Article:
Muslim women are the most economically disadvantaged group in British society, according to a report by MPs.
The BBC reports that they are three times more likely to be unemployed and looking for a job than women generally and more than twice as likely to be economically inactive, the Women and Equalities Committee said.
Ministers must introduce a plan to tackle the inequalities before the end of the year, the MPs urged.
The government said it was committed to making Britain “work for everyone”.
“We are making progress – for example, there are now 45% more Muslim women in work than in 2011 – but we know there is much more to do,” the government spokesman added.
The committee suggested many Muslim women in Britain faced a “triple penalty” impacting on their job prospects – being women, being from an ethnic minority and being Muslim.
Evidence suggested the biggest cause of the “acute” disadvantage felt by Muslim women is their religion, it said.
“The impact of Islamophobia on Muslim women should not be underestimated,” it went on.
“They are 71% more likely than white Christian women to be unemployed, even when they have the same educational level and language skills.”
They face particular issues of discrimination when applying for jobs because of the clothes some of them they wear because of their religion or culture, the MPs suggest.
The report refers to a “chill factor” where the perception and fear of discrimination or hostile work colleagues puts Muslim women off applying for certain jobs.
The MPs called on ministers to roll out “name-blind recruitment” to all employers, so that recruiters do not see applicants’ names, following evidence that job applicants with white-sounding names are more likely to get an interview.
“Both the government and the Equality and Human Rights Commission must take action to make sure that employers are aware of their legal duties and employees are empowered to challenge discrimination,” the report also said.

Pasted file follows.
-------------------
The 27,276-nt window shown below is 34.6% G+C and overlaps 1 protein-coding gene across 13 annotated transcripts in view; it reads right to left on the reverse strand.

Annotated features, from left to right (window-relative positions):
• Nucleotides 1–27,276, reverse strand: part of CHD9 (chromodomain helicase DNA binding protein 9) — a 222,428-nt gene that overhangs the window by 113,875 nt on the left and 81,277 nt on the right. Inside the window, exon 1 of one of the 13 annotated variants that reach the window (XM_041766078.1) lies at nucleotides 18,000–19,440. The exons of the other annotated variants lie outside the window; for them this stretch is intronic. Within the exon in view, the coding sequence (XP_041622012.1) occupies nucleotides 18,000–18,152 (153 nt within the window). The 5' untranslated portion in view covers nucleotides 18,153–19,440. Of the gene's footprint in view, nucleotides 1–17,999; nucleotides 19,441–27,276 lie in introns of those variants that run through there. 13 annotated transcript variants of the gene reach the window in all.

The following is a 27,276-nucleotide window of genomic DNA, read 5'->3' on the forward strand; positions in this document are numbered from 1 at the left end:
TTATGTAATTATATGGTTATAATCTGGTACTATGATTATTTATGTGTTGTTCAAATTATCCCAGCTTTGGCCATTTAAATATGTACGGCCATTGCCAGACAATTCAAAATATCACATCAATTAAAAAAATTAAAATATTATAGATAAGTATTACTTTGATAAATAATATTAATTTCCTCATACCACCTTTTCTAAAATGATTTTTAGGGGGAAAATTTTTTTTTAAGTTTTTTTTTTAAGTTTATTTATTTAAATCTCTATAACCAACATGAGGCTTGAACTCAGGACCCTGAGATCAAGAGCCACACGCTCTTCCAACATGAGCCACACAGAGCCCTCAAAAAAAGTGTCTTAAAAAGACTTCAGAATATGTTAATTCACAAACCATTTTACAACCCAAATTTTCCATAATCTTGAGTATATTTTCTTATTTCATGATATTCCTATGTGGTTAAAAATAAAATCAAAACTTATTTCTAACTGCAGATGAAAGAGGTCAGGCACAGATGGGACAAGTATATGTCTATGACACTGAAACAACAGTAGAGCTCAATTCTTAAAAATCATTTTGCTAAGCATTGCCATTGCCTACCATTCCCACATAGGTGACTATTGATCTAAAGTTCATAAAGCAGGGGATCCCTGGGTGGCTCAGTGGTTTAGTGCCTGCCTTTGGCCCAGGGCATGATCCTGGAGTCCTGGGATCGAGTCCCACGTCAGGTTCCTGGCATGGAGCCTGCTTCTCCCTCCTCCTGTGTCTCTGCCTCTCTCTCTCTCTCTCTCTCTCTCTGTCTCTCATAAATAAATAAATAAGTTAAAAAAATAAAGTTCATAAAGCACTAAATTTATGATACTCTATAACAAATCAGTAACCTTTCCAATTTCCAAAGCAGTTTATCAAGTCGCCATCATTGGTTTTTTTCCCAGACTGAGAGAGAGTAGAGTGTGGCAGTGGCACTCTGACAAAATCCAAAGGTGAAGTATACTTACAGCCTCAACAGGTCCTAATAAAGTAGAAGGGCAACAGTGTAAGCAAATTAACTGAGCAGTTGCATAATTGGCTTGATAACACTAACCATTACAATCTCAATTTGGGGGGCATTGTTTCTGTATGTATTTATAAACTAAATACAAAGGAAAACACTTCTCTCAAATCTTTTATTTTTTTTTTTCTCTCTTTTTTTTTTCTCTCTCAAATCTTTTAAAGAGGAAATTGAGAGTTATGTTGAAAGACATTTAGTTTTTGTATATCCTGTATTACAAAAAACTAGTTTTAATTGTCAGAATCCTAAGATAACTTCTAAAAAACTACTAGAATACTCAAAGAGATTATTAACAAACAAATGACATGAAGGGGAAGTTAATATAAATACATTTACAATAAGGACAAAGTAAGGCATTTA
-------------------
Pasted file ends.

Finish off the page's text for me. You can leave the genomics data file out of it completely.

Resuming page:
“Least economically successful group”
Figures for 2015 suggest Muslim women are the least economically successful group in British society.
While 69% of British working-age women were in employment, among Muslim women it was 35%. Nationally, 5% of women were unemployed and seeking work but among Muslim women it was 16%.
The starkest comparison is in the proportion of women who are classed as economically inactive – that is, unemployed and not seeking work.
Among women generally, last year 27% were economically inactive. However, among Muslim women the figure was 58%.
Nearly half (44%) of economically inactive Muslim women are inactive because they are looking after the home; this compares with a national average of 16% of women who are inactive for this reason, says the report.
“The impact of the very real inequality, discrimination and Islamophobia that Muslim women experience is exacerbated by the pressures that some women feel from parts of their communities to fulfil a more traditional role,” the committee said.
“The Equality Act applies to everyone and all women, regardless of faith, should be free to make their own choices about all aspects of their lives, including education, employment and dress, and subsequently be empowered to overcome the disadvantages they may face,” the report concludes.
Official figures suggest younger Muslim women are challenging traditional cultural roles but the MPs said change is happening too slowly.
“The government must introduce a plan to tackle the inequalities faced by Muslims by the end of the year,” the committee said.
Although in some local authorities Muslim women’s participation in higher education is now greater than that of Muslim men, the proportion unemployed and looking for work is significantly higher among females.
“We call on the Government to introduce a role models and mentoring programme aimed at Muslim women to help them realise their potential in employment,” the report said.
Maria Miller, who chairs the Women and Equalities Committee, said: “Muslim women particularly, face really unacceptable levels of discrimination and that discrimination comes from the workplace, from employers, but also from within communities as well.”